Even on a rare day at home in her three-bedroom brick house in Nashville, singer-songwriter Lucinda Williams keeps an eye on the road. Munching a peanut butter sandwich that her live-in boyfriend and bandmate, bassist Richard Price, has just fixed for her, she pores over an upcoming cross-country tour itinerary (13 cities in 18 days) that would have most folks reaching for the Dramamine. But for Williams, too much time in one place makes her edgy. "I get restless," she says in a soft Louisiana drawl. "I've always got one foot out the door."
Twenty years after she first got her foot in the door, Williams, 45, with five albums and a Grammy to her credit, is only now enjoying mainstream success. A critically acclaimed songwriter whose tunes have been recorded by Tom Petty, Patty Loveless, Emmylou Harris and Mary Chapin Carpenter, Williams's own sound stymied Nashville record execs and radio programmers who felt "it fell in the cracks between country and rock," she says. But now, thanks to a haunting fifth album, Car Wheels on a Gravel Road, Williams is an insider's secret no more. A richly imagined cycle of songs released in June, Car Wheels landed her a featured spot on the Lilith Fair tour and is already being touted by critics as, 1998's album of the year. "She has a gift for describing the interiors of our lives in details that ring so true," says Carpenter, whose version of Williams's "Passionate Kisses" won the Grammy in 1994 for best country song. And, she adds, Williams can sing some too: "She has a voice that Emmylou Harris says can tear the chrome off a bumper. Luanda can sing down-and-dirty blues, then sing something in the most tender way that just melts you."
Composing such emotionally laden songs is painful, Williams admits, but a breeze compared to the what-to-wear agony she suffered on the eve of the '94 Grammy Awards. "The whole thing intimidated the hell out of me," she says. "I started thinking all these people in designer clothes would be there, judging me. 'What if I don't look good enough?' I was just filled with self-doubt.
Even though she would emerge a winner that night, Williams took the easy way out and stayed home, a tact that was seldom an option during her peripatetic childhood. Born in Lake Charles, La., the oldest of three children, she was 11 when her parents divorced. (Her father, Miller Williams, a University of Arkansas prof, is a poet who read at Clinton's second Inaugural; her mother, Lucille Morgan, now lives in Knoxville, Tenn.) Raised by her father when her mother suffered health problems, Williams and her siblings (brother Robert, 43, works for a New Orleans trucking company; sister Karyn, 41, is a nurse in Indianapolis) moved with him to teaching posts in nine cities—as far away as Santiago, Chile—in 12 years. "I dragged the children with me and didn't realize what rootlessness that might create," says Miller, now remarried and living in Fayetteville, Ark. But Williams insists that "it wasn't this big, traumatic thing. I never remember getting bummed out about it. I didn't grow up in a mom-and-pop, Ozzie and Harriet type of environment, but who did?"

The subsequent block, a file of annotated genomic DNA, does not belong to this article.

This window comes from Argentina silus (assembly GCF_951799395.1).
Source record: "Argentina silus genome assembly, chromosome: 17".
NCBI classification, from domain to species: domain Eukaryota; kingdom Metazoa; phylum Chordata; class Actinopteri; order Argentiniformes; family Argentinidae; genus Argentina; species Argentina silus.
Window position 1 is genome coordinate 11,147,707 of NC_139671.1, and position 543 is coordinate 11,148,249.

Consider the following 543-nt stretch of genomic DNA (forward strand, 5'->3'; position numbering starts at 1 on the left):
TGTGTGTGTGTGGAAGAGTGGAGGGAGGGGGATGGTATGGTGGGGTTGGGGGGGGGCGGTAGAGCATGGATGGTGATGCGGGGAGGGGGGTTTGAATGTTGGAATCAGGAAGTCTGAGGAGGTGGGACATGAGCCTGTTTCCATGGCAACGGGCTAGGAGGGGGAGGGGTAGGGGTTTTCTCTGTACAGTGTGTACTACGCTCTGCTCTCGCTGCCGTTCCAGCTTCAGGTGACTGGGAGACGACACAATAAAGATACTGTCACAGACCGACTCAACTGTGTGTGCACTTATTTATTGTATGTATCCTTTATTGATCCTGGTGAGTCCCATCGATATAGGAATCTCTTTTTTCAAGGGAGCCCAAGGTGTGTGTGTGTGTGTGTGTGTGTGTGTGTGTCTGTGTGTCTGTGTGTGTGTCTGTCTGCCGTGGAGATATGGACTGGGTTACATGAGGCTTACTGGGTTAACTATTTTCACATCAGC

Inspired by artistic family friends, including writers James Dickey, Allen Ginsberg and Charles Bukowski, she set her sights on a music career early on. "It was never, 'I've got to be a huge star,' " says Williams, who began picking guitar at age 12. After high school she spent a decade honing her chops in southern music clubs and cafes before releasing her first album in 1979. "I just wanted to be able to make a living doing this."
Mission accomplished. Now her challenge is finding time to indulge her lifelong passion for writing letters to family and friends—always with a fountain pen, no e-mail—and balancing the road and her relationship. Williams and Price, 49, met through a mutual friend at a Nashville club in 1995. (A 1986 marriage to Long Ryders drummer Greg Sowders ended in divorce after a year and a half.) "We shook hands," recalls Price, "and serious eye contact, spark, buzz kicked in."
Now that Williams has finally arrived, don't expect her to stay put for long. While she and Price have talked about marrying and starting a family—"That maternal instinct thing hit me just when I got into my 40s, of all times," she says—their Nashville home is a rental. "As soon as I live anywhere for a couple of years," she says, "I start thinking, 'Hmm, maybe I'd like to live out in the desert somewhere.' "
Beverly Keel in Nashville
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